-Sleep disorder is a neurological symptom

-329,000 NEW cases a year of Lyme in the USA at minimum; 20% of these become chronic

-Lyme is prevalent in Scandanavia yet there are nearly no treating doctors there

-Eating Paleo can get the pain down in some people (it helped Dana Parish) but according to Dr. Phillips doesn't help everyone

-Bad herx? Stop antibiotics, some people use Epsom salt baths, burbur/pinella

-DNA tests, PCRs--some labs use a target that doesn't get expressed with Lyme; testing for Lyme is often erroneous; there are many false negative results

-IVIG can benefit PANS (Pediatric Acute-Onset Neuropsychiatric Syndrome)

-Dr. Phillips has seen some adult versions of PANS (and therefore maybe we need to get rid of the "P" which stands for Pediatric.)

-Flagyll is carcinogenic

-Alinia, on the other hand, does not cause cancer

-Bartonella is associated with psoriasis

-Infrared sauna can help with psoriasis

-Some veterinarians have concerns that the Lyme vaccine can cause kidney failure in dogs


Written across Mr. Leone's slide was the quote, "From caring comes courage."--Lao Tzu.

Mr Lew Leone, Dr. Neil Spector, Ms. Dana Parish and Dr. Steven Phillips have all had a personal relationship with this disease. All four have taken the knowledge and experience they gained and are courageously working to increase awareness, introduce alternative treatments and support others. All four are making change for those who yet cannot. 


On Women's HERstory Month

March is Women's History (HER story) Month and it's time to celebrate the amazing mothers who work tirelessly to raise healthy, happy children. It's time to celebrate the mothers--the Katies, the Nancys/Tricias/ Gayles, the Anitas/ Gabriellas/ Emilys/Christines/ Jaimes and Beths, the Libbys/ Julies/Giulias, the Barbaras, the Gayles/ Melissas/ Valeries and Erins...the moms who aren't (as far as I know) famous, but who fastidiously love their children and do anything needed to care for them, despite overwhelming obstacles.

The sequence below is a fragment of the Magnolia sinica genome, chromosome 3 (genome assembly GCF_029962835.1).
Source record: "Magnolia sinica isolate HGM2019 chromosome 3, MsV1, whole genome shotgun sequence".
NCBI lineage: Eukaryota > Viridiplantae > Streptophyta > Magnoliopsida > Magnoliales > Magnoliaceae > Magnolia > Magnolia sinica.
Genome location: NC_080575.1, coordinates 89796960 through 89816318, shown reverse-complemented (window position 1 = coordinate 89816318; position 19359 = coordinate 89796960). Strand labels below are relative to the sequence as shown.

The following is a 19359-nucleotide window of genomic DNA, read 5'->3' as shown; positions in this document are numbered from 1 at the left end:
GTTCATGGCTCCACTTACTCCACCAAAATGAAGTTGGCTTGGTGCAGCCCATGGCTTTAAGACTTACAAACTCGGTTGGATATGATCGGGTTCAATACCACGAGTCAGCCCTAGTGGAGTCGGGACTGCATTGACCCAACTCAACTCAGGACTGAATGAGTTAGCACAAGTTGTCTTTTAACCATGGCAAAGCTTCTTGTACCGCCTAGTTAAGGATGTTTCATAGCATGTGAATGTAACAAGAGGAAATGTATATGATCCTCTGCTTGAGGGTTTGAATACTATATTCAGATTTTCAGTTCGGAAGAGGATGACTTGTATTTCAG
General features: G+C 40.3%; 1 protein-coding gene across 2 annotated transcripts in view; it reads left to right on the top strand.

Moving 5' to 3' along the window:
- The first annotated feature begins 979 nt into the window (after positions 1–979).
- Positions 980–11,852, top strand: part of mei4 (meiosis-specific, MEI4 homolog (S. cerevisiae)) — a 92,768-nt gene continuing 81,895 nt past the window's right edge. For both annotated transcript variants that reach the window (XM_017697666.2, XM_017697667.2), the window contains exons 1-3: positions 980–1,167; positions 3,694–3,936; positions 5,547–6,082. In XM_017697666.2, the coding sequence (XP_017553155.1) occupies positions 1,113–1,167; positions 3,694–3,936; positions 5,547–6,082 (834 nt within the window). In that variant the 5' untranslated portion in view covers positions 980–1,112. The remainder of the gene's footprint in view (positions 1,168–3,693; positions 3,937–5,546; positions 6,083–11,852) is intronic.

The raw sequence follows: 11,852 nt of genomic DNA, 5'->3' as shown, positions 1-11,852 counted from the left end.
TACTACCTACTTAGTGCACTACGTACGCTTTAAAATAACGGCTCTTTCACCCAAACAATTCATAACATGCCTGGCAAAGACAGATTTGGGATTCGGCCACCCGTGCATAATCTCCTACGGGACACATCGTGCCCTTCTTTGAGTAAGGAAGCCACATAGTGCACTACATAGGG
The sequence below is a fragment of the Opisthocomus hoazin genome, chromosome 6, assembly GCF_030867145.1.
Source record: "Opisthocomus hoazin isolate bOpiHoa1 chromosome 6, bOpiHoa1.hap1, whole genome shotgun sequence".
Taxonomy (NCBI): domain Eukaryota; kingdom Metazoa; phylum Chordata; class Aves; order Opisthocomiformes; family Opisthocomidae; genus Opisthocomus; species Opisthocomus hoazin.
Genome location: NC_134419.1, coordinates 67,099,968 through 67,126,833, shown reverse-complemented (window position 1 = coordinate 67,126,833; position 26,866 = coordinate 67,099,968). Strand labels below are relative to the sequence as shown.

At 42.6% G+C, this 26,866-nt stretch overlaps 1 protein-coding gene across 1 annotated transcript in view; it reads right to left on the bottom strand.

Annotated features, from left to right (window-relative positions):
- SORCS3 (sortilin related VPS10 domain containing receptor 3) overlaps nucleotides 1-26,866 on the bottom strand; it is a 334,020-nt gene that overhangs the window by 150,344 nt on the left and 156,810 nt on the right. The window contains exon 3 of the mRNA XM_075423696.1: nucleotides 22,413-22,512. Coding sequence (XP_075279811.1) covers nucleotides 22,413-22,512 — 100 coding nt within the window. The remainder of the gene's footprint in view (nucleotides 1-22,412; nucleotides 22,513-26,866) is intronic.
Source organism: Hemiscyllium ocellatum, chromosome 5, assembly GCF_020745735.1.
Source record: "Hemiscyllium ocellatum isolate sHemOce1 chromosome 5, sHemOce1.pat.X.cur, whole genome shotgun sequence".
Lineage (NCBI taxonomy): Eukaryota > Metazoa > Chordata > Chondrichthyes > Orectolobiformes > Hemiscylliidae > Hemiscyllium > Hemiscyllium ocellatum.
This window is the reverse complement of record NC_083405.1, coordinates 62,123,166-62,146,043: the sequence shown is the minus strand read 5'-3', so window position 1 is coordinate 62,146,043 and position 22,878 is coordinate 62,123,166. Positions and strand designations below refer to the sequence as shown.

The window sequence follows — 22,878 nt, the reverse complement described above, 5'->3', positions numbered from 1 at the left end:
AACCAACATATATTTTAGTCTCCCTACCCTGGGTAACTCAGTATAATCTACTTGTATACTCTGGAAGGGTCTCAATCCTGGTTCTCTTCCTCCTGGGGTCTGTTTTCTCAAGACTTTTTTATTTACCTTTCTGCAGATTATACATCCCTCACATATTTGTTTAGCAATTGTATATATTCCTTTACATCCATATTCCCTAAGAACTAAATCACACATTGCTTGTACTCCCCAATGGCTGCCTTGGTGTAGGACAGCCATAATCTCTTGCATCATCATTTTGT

But I want more. 

Each year, for Women's HERstory month, a former and beloved history teacher, now retired, returns to my classroom to share his story of an ancestor who was an abolitionist. Each year, for many years now, I have asked my students to write a story of a female ancestor of their own--someone for whom books were not written, someone who was most likely a mother, someone whose story might eventually evaporate but for the telling.

My students need to interview living family members in order to find these stories, and in doing so, they learn not only about great grandmothers or great aunts but history. They learn about Irish ancestors escaping potato famines, about Holocaust survivors, about first generations that were born out of slavery. They learn about women who went to college when few others did, about women who raised seven children single-handedly, about poverty, prejudice, survival. They learn about the character traits that are still remembered--kindness, perseverance, stubbornness, industriousness--character traits that might be passed down to future generations, whether those generations be born to them or adopted. 

I want to be remembered, and not just for being a mom. Or a mom who fought for kids' medical health. Or a mom who fought for Lyme treatments while lying in bed, fatigued from Lyme. Not that that isn't enough, but I want more. At one time, I would have been happy to be remembered for singing. But I had aimed for a different path. I would love to be remembered for my writing. Most importantly, I would like to be remembered for bringing positive change to our world.